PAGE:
It's not clear exactly when Gibson introduced the L-00—perhaps as early as 1929, but certainly no later than '31. In those days, this simple, understated concert-size guitar was the cheapest Gibson flattop available, but L-00s sound so much better than their original price tag would suggest.
At $25, the L-00 was cheaper than other Gibsons, but that's still about twice the price of Chicago-made Kay and Harmony guitars available at the time. Unlike other low-cost blues boxes, the Gibson was actually made from all solid woods with X-bracing under the hood. When you put Depression wages in perspective, $25 was more than the average week's pay.
The '30s L-00 was affordable, sure, but it's still a substantial instrument well-suited for the music of its era. The L-00 produces a lovely, dry tone with lots of mid-range and treble cut. Its tone is perfect for old-time and traditional playing, and it may be a quintessential blues guitar, particularly when fingerpicked or played with a bottleneck slide.
Because of the lower price tag, players in the past would sometimes treat L-00s too casually, so these days, not many examples find us in good shape. But despite the authentic battle scars of a well-loved prewar guitar, this 1936 L-00 has survived the decades nicely. It was recently overhauled by Colfax Guitar in Denver, so it finds us in excellent playing condition. They reset the neck, refretted/re-planed the fingerboard, and fit a new saddle for the bridge (which has been sanded and adjusted, but is still in proper working order).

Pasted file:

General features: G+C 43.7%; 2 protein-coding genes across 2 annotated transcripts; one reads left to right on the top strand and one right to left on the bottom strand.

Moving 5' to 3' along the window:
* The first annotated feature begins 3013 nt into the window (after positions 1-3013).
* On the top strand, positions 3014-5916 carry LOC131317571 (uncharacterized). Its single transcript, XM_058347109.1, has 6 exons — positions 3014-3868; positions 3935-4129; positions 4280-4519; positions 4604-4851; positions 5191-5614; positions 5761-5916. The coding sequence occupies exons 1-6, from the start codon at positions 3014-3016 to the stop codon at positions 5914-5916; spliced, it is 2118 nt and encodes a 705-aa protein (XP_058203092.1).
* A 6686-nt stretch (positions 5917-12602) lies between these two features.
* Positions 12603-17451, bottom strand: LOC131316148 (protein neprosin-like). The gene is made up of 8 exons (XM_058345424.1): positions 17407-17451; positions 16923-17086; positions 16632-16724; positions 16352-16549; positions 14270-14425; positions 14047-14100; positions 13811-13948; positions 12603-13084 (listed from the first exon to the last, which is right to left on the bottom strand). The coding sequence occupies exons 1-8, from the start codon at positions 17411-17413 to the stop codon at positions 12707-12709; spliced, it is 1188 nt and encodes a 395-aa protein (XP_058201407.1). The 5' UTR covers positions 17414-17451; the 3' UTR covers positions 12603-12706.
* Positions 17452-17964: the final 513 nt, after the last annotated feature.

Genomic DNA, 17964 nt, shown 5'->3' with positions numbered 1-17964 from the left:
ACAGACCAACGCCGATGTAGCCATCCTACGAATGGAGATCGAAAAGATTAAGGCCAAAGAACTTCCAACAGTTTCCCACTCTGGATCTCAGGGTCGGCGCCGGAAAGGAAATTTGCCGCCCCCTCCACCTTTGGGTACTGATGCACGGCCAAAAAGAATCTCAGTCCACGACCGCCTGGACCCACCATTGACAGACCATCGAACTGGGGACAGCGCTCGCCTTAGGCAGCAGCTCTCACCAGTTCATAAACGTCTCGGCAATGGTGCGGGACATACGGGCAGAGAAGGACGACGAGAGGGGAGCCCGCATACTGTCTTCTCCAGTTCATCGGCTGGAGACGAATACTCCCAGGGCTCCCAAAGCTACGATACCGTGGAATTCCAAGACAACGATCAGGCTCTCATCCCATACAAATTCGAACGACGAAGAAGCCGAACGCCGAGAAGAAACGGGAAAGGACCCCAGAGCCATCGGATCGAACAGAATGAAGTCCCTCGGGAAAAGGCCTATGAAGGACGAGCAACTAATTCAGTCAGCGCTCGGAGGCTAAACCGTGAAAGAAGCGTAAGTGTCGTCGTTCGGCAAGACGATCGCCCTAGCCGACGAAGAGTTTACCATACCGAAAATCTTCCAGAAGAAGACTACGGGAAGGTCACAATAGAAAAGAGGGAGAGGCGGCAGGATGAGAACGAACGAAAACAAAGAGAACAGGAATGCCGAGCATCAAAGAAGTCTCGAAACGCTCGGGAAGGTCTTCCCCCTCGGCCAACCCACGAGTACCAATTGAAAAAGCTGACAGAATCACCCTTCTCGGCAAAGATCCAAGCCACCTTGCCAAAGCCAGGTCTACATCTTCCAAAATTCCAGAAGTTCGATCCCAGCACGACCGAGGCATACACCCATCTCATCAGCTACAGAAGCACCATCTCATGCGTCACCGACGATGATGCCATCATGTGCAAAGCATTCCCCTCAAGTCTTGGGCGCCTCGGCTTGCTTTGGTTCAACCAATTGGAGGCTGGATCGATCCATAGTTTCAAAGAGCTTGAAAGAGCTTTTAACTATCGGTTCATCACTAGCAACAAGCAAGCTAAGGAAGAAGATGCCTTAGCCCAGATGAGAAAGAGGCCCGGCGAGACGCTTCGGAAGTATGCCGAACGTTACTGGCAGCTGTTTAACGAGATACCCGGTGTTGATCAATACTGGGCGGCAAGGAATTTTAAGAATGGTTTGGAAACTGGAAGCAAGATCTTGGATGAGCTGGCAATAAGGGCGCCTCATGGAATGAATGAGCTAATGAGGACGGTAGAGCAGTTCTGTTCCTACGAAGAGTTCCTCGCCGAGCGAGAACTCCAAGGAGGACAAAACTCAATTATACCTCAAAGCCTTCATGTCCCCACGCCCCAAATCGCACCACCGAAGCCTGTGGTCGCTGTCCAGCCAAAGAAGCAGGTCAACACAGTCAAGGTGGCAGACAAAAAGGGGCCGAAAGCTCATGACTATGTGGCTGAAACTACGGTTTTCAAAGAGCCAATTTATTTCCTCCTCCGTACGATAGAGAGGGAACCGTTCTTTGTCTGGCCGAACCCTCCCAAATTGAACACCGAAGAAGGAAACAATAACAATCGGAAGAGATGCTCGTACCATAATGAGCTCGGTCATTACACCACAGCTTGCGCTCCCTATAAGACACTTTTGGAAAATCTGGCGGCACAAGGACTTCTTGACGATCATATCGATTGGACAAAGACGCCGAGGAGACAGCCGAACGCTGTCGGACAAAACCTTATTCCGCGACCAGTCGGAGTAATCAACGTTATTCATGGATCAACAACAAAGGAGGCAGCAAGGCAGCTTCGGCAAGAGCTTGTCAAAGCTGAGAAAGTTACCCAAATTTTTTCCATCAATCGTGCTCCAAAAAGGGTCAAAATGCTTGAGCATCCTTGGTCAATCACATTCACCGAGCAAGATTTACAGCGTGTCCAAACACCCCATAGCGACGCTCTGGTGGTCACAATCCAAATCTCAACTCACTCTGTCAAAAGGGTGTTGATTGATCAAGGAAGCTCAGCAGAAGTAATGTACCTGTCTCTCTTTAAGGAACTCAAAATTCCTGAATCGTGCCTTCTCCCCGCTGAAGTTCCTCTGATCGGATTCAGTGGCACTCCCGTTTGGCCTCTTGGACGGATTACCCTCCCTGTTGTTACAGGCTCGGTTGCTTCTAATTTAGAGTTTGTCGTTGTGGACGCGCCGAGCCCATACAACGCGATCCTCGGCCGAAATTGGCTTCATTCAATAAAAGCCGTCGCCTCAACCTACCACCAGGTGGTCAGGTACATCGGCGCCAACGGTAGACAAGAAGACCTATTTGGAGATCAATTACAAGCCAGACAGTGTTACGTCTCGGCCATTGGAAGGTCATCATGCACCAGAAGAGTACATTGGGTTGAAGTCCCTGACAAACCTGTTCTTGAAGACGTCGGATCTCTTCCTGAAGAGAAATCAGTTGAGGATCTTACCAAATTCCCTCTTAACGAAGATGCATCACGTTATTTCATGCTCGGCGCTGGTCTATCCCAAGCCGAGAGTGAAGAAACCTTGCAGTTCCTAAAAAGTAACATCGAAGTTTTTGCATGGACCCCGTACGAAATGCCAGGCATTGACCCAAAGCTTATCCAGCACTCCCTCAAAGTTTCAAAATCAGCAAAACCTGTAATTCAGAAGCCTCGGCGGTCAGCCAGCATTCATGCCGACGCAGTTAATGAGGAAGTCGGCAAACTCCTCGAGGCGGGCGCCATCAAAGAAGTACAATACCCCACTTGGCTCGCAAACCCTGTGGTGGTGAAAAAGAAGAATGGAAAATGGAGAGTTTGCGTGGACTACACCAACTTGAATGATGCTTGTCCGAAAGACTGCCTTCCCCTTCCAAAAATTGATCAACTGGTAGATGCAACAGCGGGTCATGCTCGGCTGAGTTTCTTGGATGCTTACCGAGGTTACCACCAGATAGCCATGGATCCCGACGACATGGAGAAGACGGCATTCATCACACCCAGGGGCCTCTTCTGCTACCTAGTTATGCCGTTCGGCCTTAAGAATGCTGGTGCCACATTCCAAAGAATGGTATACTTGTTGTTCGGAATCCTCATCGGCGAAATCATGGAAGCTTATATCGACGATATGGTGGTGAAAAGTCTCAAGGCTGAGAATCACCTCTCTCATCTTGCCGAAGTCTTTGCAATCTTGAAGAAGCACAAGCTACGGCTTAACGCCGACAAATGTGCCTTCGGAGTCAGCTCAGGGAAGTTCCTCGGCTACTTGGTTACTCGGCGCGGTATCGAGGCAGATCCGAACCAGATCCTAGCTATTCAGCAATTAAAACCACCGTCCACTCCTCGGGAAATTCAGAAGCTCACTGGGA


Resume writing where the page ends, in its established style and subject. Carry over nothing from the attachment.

At some point along the way, it looks like a pickup was installed, but it has been professionally removed. There is a plugged input jack hole in the end block, and the bridge plate has been replaced with a proper Maple plate. There are two repaired cracks on the back, right by the neck block, and they're stabilized by a spruce support that is is visible through the sound hole.
Sound-wise, this '36 L-00 has crisp, fast response and mid-range punch. It has a wide-open, woody resonance, and the feel of the strong V-shaped neck feels authentic and appropriate fro the Depression Era. The original tuners still do the trick, but the 3rd string button has been replaced. Thanks to the recent setup work, it plays like a dream and is ready to inspire for the next 87 years. It includes a modern Gibson case.